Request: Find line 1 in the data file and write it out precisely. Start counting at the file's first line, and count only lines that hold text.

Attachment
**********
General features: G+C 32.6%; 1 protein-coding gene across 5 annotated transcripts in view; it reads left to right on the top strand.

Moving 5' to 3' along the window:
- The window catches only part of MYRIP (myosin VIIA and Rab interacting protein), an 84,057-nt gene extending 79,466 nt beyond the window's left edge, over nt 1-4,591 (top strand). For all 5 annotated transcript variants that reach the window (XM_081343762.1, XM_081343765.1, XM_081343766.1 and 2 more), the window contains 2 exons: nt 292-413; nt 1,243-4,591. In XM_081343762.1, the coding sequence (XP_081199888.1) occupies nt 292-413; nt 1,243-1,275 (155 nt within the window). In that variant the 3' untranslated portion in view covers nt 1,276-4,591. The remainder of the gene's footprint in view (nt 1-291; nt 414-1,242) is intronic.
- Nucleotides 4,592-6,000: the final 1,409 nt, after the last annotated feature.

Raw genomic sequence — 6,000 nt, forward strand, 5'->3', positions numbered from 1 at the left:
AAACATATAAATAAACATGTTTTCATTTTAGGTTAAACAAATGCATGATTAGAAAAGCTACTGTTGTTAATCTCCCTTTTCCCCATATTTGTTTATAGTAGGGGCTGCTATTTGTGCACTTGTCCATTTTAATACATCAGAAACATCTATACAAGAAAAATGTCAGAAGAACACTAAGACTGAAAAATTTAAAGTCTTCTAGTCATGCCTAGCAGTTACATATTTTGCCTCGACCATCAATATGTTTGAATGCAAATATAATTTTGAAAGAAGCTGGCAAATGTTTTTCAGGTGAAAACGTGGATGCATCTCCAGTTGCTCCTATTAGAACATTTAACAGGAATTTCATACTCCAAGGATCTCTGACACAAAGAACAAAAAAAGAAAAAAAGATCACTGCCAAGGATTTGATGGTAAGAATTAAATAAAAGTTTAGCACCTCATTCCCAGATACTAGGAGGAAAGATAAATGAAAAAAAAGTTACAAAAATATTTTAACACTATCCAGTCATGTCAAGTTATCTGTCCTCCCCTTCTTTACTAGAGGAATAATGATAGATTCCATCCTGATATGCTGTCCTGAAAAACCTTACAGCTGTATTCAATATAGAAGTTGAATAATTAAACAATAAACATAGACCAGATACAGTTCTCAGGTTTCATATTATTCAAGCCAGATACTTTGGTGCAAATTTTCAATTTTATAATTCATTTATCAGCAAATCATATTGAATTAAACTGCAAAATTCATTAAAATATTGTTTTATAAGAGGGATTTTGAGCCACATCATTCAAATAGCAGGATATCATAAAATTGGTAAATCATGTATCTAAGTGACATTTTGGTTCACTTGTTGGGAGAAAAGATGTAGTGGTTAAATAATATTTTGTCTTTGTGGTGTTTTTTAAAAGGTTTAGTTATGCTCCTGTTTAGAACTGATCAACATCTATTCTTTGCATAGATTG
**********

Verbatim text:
General features: G+C 32.6%; 1 protein-coding gene across 5 annotated transcripts in view; it reads left to right on the top strand.